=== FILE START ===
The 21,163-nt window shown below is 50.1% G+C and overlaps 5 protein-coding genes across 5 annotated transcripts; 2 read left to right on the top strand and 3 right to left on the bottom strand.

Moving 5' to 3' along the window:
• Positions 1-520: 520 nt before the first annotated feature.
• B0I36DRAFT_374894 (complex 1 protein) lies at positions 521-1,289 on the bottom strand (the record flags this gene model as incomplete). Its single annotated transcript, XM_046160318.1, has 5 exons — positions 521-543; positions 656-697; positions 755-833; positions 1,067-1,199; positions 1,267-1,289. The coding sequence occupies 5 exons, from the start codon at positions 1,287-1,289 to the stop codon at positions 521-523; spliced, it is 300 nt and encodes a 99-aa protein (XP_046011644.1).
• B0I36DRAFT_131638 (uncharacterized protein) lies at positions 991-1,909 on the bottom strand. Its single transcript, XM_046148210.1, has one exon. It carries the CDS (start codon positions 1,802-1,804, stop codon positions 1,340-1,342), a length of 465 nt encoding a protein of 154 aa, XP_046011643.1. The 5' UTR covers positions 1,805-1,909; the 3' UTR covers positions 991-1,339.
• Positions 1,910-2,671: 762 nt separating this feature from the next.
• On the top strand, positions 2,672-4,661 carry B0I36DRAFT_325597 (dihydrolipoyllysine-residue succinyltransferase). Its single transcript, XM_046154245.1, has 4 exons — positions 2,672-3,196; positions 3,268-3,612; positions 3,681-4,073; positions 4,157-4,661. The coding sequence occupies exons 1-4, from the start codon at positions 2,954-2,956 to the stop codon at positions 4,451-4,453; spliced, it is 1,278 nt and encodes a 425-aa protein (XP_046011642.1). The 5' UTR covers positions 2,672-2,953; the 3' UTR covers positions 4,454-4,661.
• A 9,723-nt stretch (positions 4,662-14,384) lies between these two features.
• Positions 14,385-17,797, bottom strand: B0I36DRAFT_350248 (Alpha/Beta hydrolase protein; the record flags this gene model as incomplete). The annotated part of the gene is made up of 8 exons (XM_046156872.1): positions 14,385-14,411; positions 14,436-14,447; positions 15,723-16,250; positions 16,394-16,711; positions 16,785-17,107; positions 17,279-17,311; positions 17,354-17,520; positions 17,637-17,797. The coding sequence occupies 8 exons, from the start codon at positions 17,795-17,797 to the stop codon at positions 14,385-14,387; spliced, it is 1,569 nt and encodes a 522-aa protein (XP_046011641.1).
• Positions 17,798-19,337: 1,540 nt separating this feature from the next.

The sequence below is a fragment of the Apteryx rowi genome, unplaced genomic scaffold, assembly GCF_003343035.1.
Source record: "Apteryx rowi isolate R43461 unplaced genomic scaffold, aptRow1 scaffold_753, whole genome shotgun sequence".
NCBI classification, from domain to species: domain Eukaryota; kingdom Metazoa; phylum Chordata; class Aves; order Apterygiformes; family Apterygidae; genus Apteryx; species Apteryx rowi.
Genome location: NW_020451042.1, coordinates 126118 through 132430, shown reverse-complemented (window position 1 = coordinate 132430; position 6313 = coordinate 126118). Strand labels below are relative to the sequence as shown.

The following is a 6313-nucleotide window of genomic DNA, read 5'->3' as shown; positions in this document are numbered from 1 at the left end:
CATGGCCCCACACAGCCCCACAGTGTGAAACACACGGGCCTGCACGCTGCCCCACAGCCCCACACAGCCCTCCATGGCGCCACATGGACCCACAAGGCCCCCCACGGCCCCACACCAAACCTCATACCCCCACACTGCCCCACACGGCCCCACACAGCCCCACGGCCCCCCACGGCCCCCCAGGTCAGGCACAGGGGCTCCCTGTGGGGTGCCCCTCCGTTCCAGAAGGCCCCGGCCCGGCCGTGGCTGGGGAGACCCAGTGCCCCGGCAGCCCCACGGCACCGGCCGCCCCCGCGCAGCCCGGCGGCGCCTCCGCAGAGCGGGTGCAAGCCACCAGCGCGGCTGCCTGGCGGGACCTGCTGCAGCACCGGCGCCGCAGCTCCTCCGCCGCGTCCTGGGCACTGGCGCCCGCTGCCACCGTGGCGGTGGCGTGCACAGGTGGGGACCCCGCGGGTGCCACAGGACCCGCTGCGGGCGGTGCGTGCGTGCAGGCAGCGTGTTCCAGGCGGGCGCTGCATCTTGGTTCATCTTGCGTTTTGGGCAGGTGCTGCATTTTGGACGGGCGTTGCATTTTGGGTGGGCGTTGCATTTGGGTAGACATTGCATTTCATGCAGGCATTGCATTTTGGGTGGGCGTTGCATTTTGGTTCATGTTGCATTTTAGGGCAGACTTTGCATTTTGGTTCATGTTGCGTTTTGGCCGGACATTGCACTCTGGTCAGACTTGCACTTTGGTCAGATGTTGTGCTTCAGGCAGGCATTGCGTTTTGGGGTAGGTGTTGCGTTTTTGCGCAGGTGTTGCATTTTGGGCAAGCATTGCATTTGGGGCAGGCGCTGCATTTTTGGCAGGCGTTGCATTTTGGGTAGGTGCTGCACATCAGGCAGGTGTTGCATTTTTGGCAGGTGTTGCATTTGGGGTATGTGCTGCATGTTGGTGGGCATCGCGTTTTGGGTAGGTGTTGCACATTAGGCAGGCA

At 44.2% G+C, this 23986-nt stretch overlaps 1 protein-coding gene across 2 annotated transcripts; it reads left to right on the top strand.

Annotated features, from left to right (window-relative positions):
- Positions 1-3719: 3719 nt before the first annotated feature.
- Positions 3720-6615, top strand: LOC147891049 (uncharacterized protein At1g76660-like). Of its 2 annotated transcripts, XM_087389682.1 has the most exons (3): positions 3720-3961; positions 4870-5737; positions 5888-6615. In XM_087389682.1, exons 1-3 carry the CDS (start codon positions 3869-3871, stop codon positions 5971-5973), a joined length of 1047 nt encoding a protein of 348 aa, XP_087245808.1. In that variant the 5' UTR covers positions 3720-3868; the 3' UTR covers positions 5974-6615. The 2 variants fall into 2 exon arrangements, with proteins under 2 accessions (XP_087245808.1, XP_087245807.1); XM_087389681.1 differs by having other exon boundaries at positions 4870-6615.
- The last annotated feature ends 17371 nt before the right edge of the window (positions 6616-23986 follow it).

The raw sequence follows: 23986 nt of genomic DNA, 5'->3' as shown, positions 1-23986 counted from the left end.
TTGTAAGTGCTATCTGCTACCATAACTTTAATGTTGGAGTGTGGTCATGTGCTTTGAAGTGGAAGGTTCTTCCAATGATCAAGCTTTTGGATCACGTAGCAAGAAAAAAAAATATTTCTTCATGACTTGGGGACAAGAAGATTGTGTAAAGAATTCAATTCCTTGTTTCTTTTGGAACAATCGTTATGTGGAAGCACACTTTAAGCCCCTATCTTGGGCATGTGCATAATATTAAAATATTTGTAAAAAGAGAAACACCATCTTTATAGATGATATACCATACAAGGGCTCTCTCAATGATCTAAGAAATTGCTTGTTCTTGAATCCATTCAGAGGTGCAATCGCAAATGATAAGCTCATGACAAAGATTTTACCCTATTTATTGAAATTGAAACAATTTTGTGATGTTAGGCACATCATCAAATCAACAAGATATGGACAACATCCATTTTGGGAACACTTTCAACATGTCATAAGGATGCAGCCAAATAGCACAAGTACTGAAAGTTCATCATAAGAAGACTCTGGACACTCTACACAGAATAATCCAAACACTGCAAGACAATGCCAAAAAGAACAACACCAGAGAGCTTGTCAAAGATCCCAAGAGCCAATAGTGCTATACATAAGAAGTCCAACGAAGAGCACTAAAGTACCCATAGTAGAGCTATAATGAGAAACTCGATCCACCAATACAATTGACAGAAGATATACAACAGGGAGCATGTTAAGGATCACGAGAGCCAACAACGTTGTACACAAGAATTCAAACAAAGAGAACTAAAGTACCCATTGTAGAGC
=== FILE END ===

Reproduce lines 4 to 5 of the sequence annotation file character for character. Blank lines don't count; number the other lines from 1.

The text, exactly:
• B0I36DRAFT_374894 (complex 1 protein) lies at positions 521-1,289 on the bottom strand (the record flags this gene model as incomplete). Its single annotated transcript, XM_046160318.1, has 5 exons — positions 521-543; positions 656-697; positions 755-833; positions 1,067-1,199; positions 1,267-1,289. The coding sequence occupies 5 exons, from the start codon at positions 1,287-1,289 to the stop codon at positions 521-523; spliced, it is 300 nt and encodes a 99-aa protein (XP_046011644.1).
• B0I36DRAFT_131638 (uncharacterized protein) lies at positions 991-1,909 on the bottom strand. Its single transcript, XM_046148210.1, has one exon. It carries the CDS (start codon positions 1,802-1,804, stop codon positions 1,340-1,342), a length of 465 nt encoding a protein of 154 aa, XP_046011643.1. The 5' UTR covers positions 1,805-1,909; the 3' UTR covers positions 991-1,339.